Instrumentalities are independent government agencies or corporations. In effect, bisexual employees of independent NSW Government agencies are not protected against discrimination during their employment.[i] Ironically, this means bisexual employees of Anti-Discrimination NSW itself are potentially not protected.

 

Another practical effect of the exclusion of bisexuals from the NSW Anti-Discrimination Act 1977 is that they are not covered by civil prohibitions on vilification, unlike their gay and lesbian counterparts.

 

For example, section 49ZT of the Act defines homosexual vilification as ‘to incite hatred towards, serious contempt for, or severe ridicule of, a person of group of persons on the ground of the homosexuality of the person of members of the group.’

 

Because there is also no prohibition against anti-LGBTI vilification at Commonwealth level, this means bisexual people cannot make a civil complaint of vilification in any circumstance.

 

Confusingly, bisexual people are protected by the 2018 amendments to the Crimes Act 1900 (NSW), with section 93Z(1)(c) criminalising:

‘a public act [that] intentionally or recklessly threatens or incites violence towards another person or a group of persons on [the ground of] the sexual orientation of the other person or one or more of the members of the group.’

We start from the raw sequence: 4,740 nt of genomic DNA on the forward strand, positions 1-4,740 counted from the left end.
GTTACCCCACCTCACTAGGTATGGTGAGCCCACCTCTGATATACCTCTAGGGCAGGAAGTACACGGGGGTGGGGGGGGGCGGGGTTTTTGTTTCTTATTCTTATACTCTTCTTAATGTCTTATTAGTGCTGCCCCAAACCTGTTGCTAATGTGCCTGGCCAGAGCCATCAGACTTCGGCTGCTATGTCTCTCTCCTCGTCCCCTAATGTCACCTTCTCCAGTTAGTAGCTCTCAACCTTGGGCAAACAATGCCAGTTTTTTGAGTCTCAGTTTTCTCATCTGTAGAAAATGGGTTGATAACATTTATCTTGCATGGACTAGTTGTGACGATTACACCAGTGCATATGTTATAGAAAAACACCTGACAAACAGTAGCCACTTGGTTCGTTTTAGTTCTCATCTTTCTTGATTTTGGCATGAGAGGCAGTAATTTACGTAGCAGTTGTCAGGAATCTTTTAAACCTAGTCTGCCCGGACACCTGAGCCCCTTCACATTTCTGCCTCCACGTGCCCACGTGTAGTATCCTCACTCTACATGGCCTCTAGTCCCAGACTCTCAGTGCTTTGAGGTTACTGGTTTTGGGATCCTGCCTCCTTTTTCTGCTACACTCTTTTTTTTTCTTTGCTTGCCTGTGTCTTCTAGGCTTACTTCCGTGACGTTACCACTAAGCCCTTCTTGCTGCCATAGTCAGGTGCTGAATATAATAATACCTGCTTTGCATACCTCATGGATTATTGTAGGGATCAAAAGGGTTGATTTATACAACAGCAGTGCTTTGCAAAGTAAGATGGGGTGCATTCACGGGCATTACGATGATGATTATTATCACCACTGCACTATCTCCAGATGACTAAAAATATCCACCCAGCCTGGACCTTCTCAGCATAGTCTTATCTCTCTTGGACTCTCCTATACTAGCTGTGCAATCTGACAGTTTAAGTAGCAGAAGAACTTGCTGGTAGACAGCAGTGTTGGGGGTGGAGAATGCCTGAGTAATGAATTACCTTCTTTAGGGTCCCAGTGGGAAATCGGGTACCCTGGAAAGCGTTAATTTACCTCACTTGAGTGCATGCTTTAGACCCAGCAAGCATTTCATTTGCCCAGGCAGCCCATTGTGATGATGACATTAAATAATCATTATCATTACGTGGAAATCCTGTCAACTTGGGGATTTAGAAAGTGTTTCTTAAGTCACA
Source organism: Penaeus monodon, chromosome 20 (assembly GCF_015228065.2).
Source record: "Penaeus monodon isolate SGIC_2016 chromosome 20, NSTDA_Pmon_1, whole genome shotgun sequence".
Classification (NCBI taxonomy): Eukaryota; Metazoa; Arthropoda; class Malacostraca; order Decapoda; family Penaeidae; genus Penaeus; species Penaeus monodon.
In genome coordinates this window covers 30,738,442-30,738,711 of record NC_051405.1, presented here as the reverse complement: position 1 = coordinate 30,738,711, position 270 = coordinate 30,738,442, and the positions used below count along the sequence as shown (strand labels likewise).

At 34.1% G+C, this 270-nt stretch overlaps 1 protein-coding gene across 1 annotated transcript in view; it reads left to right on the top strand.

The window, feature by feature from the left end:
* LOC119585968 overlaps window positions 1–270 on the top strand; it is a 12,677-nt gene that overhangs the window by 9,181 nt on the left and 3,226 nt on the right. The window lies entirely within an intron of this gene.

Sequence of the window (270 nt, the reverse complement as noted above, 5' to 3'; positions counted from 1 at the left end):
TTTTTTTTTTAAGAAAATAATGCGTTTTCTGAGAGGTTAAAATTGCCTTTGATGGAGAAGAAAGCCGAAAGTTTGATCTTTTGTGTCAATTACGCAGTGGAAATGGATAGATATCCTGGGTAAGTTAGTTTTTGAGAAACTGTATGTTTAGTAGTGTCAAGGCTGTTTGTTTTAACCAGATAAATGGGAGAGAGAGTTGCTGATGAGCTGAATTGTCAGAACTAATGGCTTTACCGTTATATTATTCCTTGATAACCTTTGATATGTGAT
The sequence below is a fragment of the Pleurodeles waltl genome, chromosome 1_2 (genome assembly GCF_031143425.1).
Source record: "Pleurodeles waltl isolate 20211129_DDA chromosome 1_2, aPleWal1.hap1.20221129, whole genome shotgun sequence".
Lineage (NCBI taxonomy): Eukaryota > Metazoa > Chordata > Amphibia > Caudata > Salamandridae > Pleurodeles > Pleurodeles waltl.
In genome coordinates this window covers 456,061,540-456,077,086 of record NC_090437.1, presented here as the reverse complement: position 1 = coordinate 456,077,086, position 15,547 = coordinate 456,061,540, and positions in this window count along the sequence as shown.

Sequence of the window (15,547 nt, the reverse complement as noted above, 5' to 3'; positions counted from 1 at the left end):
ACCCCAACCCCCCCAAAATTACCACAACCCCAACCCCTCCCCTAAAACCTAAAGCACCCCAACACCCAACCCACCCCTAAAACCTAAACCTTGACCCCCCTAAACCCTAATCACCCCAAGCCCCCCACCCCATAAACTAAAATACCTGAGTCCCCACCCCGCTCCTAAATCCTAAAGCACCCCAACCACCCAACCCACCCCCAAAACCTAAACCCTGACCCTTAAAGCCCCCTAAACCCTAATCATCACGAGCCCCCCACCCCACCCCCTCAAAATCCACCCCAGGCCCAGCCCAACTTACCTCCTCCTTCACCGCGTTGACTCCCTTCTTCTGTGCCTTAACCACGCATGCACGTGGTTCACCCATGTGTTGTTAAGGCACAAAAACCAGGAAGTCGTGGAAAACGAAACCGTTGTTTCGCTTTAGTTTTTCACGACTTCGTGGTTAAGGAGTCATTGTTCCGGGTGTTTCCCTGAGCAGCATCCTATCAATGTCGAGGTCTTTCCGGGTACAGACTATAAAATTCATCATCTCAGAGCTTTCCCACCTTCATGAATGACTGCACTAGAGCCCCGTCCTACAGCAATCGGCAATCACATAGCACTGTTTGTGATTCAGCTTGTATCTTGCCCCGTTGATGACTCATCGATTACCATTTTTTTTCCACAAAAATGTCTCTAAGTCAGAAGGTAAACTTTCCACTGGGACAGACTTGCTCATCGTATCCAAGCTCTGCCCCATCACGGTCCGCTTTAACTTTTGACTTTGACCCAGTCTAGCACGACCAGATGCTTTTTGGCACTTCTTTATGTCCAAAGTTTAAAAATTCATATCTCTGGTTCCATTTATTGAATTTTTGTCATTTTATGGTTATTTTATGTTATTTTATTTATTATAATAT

Sexual orientation is then broadly defined in section 93Z(5) as:

‘a person’s sexual orientation towards:

(a) persons of the same sex, or

(b) persons of a different sex, or

(c) persons of the same sex and persons of a different sex.’

 

Which is obviously welcome, but invites the logical question that, if the NSW Government was willing to include ‘sexual orientation’ in the Crimes Act, why hasn’t it also updated the NSW Anti-Discrimination Act along the same, inclusive, lines?

 

The third practical effect of the general exclusion of bisexuals from the NSW Anti-Discrimination Act is that it limits their options in terms of where to lodge complaints and/or file lawsuits.

 

Whereas lesbians and gay men discriminated against in NSW have the ability to complain to either Anti-Discrimination NSW or the Australian Human Rights Commission (AHRC) – and therefore of pursuing legal action in either the NSW Civil and Administrative Tribunal (NCAT) or multiple courts – bisexuals can only complain to the AHRC and can only file in court.

 

This has implications in terms of the timelines for lodging complaints, the allocation of costs and the potential award of damages.

 

Each of these practical effects should be sufficient in and of itself to convince the NSW Government to update the Anti-Discrimination Act 1977, and replace ‘homosexuality’ with ‘sexual orientation’.